Emerald ash borers (EAB) are originally from eastern Russia, northern China, Japan, and Korea. The original infestations were found in 2002 near Detroit, Michigan, and traveled to Maryland and northern Virginia from Michigan in some infested nursery trees. Their populations are increasing rapidly because they have no effective predators here. They have already killed tens of millions of trees in North America, and show no signs of stopping. By the end of 2011 they will have killed more trees than Dutch Elm Disease.
EAB attacks all species of ash, and causes 99% mortality.
The most damaging stage of their life cycle is the
, when they tunnel around under the bark of the tree, feeding on the xylem and phloem.
After that they pupate, emerge as adults through distinctive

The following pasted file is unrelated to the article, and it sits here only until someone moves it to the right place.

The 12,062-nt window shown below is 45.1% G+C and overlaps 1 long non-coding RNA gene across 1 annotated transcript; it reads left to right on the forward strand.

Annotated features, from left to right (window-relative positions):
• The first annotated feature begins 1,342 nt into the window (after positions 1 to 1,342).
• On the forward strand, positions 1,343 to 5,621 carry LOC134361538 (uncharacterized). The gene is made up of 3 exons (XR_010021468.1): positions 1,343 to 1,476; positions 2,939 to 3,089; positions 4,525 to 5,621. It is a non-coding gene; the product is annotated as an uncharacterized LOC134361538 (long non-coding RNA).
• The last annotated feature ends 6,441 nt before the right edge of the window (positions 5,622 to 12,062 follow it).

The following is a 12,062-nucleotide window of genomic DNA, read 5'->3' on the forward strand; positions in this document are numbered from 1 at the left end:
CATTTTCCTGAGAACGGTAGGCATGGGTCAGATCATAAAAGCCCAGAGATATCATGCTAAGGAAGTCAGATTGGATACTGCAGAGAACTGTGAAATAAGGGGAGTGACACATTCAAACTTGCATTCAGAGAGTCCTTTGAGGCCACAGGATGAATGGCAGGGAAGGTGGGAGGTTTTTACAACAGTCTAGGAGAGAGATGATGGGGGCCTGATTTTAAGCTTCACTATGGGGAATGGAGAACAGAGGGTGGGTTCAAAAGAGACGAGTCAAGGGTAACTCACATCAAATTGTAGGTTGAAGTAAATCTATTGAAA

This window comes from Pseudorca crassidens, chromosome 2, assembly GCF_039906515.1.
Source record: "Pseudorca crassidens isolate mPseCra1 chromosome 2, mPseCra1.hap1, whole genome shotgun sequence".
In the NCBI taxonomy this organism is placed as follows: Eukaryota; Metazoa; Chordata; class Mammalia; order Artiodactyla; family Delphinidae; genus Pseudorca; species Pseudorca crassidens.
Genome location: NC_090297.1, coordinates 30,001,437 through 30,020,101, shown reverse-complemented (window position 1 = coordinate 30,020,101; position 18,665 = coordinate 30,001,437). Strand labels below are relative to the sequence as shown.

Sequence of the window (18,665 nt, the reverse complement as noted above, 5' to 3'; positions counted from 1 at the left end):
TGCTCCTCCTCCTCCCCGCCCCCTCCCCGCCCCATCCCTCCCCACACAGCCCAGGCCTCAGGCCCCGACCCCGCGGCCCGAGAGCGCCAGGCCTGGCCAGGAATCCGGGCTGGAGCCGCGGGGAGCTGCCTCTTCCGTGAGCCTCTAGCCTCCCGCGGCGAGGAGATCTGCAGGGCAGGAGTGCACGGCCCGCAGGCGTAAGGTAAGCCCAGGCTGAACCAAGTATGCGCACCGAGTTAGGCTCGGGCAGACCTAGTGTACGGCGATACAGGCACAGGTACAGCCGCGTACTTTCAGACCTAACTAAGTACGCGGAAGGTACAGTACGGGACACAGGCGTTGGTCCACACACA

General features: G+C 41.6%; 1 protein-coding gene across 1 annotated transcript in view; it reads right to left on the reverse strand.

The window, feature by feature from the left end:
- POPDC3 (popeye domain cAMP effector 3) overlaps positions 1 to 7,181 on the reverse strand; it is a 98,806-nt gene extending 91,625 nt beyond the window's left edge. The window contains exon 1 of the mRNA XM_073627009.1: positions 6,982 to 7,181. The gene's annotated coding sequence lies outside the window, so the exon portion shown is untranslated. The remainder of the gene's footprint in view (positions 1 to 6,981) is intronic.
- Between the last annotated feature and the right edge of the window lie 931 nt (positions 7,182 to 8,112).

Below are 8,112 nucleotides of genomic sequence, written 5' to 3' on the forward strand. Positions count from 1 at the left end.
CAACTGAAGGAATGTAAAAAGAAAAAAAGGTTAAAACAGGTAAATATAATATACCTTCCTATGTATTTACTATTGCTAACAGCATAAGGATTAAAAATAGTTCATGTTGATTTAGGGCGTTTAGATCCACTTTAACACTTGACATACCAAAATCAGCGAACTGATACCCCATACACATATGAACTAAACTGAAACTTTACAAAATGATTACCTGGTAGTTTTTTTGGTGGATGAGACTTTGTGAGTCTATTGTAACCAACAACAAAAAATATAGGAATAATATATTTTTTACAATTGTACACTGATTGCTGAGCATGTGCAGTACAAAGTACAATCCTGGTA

1/8 inch D shaped exit holes
, disperse, mate, and lay eggs on the bark of ash trees, starting the process all over again.
What is Prince William County doing about this?
The Mosquito & Forest Pest Management Branch is currently monitoring for EAB, using large
sticky purple traps
You may have seen them hanging around the county.
They contain a lure that smells like sick ash trees to the insect.
EAB fly to the trap thinking it is a tree, and then get stuck on the purple sticky outside.
Traps are used only for monitoring, not for reducing their numbers.
They will not attract EAB from other areas to your property.
The traps will only tell us if EAB are already present in or very near the tree in which it is hanging.
Due to the lifecycle of the EAB, the traps are put up by May 1 and stay up until September.